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50 Years Ago: War, Crime and Punishment

Recently two young soldiers were convicted at Berkshire Assizes of robbery with violence. Instead of sentencing them straight away the judge gave them a choice – volunteer “unconditionally” for Korea or go to gaol. After they had a night to think it over their counsel told the judge: “They are eager to take advantage of your lordship's leniency, and volunteer for overseas service.”

An editorial in the Daily Mirror (9th May) strongly criticised the judge's action. The Mirror asks how the choice of the convicted men could be unconditional in such circumstances,. But there are other aspects of the matter that should be brought out, and the main theme of the editorial (An Insult to the Army) is of little consequence compared to the deeper questions concerning the cause of crime and war in our present society.

The comments of the judge Mr. Justice Hilbery) are indicative of the conventional attitude to crime. “You have been convicted of a very grave crime. When you robbed and attacked as you did each was not showing his true nature. Each of you is a better fellow than that. See active service and turn yourselves into men of courage.”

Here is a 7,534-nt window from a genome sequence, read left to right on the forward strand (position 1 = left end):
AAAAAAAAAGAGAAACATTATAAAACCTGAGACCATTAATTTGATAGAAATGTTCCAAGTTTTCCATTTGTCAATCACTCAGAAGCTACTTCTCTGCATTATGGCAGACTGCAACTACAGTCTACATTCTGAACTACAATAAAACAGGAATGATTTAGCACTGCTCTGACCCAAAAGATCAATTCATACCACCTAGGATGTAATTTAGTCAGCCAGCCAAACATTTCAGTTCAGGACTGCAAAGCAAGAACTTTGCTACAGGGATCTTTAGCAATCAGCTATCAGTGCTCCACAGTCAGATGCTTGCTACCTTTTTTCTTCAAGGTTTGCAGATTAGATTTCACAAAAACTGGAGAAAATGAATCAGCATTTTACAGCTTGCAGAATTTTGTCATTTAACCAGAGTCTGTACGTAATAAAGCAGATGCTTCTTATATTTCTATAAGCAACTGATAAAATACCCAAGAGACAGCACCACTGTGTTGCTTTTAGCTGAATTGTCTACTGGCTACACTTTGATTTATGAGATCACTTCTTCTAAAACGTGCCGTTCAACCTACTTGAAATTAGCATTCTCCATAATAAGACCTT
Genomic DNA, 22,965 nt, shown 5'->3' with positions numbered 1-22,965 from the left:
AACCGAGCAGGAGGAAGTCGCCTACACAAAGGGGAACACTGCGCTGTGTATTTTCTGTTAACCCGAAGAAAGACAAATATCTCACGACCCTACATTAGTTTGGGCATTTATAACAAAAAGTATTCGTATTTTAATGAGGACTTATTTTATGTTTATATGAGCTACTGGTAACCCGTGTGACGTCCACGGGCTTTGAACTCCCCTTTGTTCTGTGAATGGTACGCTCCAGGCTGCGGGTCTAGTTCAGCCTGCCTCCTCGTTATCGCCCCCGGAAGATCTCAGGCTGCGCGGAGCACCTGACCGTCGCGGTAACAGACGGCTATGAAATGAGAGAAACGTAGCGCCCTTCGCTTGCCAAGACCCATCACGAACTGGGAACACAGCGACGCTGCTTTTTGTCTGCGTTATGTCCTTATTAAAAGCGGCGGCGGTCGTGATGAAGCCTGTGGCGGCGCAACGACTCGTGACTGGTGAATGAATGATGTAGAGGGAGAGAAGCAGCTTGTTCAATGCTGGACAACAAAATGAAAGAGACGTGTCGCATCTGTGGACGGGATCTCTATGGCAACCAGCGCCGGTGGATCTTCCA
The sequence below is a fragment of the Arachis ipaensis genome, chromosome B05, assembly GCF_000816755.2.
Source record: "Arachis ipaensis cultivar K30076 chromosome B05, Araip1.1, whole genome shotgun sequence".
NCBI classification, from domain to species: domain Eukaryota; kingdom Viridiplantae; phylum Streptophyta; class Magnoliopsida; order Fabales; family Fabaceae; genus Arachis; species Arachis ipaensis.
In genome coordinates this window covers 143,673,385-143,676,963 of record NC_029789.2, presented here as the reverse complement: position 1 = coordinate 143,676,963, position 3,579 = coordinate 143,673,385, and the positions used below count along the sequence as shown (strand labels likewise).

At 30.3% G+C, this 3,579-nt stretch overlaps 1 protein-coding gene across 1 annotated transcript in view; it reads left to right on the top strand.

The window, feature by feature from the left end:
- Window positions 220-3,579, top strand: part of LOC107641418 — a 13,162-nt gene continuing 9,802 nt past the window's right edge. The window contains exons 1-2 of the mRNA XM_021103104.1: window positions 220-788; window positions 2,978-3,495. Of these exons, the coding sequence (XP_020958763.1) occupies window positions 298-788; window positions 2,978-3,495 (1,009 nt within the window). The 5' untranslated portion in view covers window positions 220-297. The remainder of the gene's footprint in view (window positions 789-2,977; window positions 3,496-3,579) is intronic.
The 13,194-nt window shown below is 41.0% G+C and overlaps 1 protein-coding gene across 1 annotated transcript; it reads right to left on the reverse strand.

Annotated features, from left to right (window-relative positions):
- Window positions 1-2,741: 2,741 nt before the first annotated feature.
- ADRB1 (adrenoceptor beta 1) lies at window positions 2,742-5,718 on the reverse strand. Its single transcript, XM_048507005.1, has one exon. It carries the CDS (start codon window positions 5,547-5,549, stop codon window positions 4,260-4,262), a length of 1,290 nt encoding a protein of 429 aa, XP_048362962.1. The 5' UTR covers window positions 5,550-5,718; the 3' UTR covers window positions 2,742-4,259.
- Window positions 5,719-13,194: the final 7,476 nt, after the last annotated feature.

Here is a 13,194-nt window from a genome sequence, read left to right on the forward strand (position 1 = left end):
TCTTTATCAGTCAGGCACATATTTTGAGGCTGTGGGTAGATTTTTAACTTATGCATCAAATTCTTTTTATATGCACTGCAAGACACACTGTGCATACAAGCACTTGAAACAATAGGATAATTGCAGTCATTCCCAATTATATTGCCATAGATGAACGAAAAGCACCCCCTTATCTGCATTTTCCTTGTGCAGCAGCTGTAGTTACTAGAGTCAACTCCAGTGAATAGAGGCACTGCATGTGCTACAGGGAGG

From this it would appear that when people rob and attack others without the sanction of the law they are not showing their “true nature.” If, on the other hand, they take part in organised attack and robbery against other nations (for what else is war?) then they are turned into “men of courage.”

The Daily Mirror believes that the men risking life in Korea are undertaking a high and honourable duty, and that it is not for courts to confuse military service with crime and punishment. In extenuation of the courts it should be pointed out that in the circumstances the confusion is pardonable. “War crime” is a name given, by the nation in a position to inflict punishment, to certain of the “military services” performed by the forces of other nations.

(From an article by “Stan”, Socialist Standard, June 1953)